percent, to 10,990.58. The Standard & Poor's 500 index fell 53.24,
or 4.5 percent, to 1,140.65. The Nasdaq composite fell 131.05, or
5.2 percent, to 2,380.43.
The Dow is down 13.6 percent since stocks began falling July 21
- four weeks that have rattled Americans watching their retirement
savings and other investment accounts shrivel.
Lee Applegate, a retired sales executive from Cincinnati,
watched the latest market plunge uneasily but said he was planning
to stay the course with his investments. He and his wife have
several retirement accounts.
He remembers the mistake he made in pulling his money out of
stocks in early 2009, just before the market started its two-year
surge. Since March 9 of that year, the S&P 500 is up 68.6 percent.
"I think things are going to get worse before they get
better," Applegate said. "But I'm still going to ride it out."
The selling Thursday was immediate. The Dow plunged from the
opening bell and was down 528 points about a half-hour into
trading. It essentially moved sideways for the next six hours.
New York Stock Exchange volume was 6.2 billion shares - busy for
a summer day, but not as busy as during the worst of the selling
earlier this month, when volume sometimes hit 9 billion.
Last week was one of the wildest in Wall Street history. The Dow
moved more than 400 points on four straight days for the first
time. But stocks had been relatively stable this week because
investors were calmed by strong earnings reports.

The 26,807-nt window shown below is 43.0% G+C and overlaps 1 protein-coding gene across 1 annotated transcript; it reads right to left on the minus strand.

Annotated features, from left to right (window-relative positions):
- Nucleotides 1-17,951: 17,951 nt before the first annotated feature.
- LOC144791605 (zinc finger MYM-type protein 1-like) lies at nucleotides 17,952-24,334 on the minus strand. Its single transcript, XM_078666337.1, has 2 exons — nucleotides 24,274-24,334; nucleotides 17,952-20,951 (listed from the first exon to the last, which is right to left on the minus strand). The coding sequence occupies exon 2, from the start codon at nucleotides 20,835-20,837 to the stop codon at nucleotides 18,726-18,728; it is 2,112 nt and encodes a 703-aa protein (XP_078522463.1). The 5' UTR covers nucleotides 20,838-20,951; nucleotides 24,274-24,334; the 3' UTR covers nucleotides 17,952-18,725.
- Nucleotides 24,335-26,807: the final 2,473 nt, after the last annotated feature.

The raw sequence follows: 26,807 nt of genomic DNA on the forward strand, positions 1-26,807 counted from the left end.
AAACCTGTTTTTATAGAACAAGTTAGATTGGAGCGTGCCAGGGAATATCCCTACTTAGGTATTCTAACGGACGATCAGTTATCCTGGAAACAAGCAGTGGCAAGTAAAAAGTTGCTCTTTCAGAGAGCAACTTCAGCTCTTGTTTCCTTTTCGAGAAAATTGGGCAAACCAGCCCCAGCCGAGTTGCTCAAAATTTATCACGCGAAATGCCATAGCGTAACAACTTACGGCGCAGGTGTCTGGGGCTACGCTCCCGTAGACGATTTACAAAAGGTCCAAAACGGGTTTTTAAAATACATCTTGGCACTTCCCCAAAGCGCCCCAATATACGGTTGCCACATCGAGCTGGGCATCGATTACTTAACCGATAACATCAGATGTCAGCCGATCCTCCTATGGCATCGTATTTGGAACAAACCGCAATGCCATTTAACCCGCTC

The Dow fell 76 points Tuesday and rose four points Wednesday -
the first time in nearly three weeks that the average rose or fell
by less than 100 points on two straight days.
That ended Thursday. And with stocks down big, money flooded
into U.S. Treasurys and gold, both considered safer investments.
The yield on the 10-year Treasury note briefly fell below 2
percent for the first time. It hit 1.98 percent before rising to
2.07 percent. Investors are willing to accept a lower return on
their money in exchange for safety.
The price of gold reached yet another high - $1,829.70 per
ounce. Gold keeps setting records because some investors are looking
for stability and others are simply looking to cash in.
The price of oil fell $5.20 to $82.38 per barrel after the
economic reports raised concern among traders that demand for
gasoline would fall. One survey this week found Americans have
already cut back on gas 21 weeks in a row.
And the average rate on a 30-year fixed mortgage fell to its
lowest on record. The rate on the most popular mortgage hit 4.15
percent - just below the 4.17 percent reached last November. The
last time long-term rates were lower was in the 1950s, when 30-year
loans weren't widely available.
Nicole Sherrod, a managing director at broker T.D. Ameritrade,
said the market volatility has led more clients to put automatic
protections in place to sell a stock or an investment fund once it
falls below a certain value.
"Our clients are saying that this is not a buy and hold
market," she said. "This is a buy and protect market."
In addition, computer systems that are programmed to analyze
charts, capitalize on tiny changes in price and execute trades with
no human intervention are making the market rougher.
High-frequency trading programs make up about half of the
trading volume in a normal market day but 70 percent or more on a
volatile one.

(Copyright 2011 by The Associated Press. All Rights Reserved.)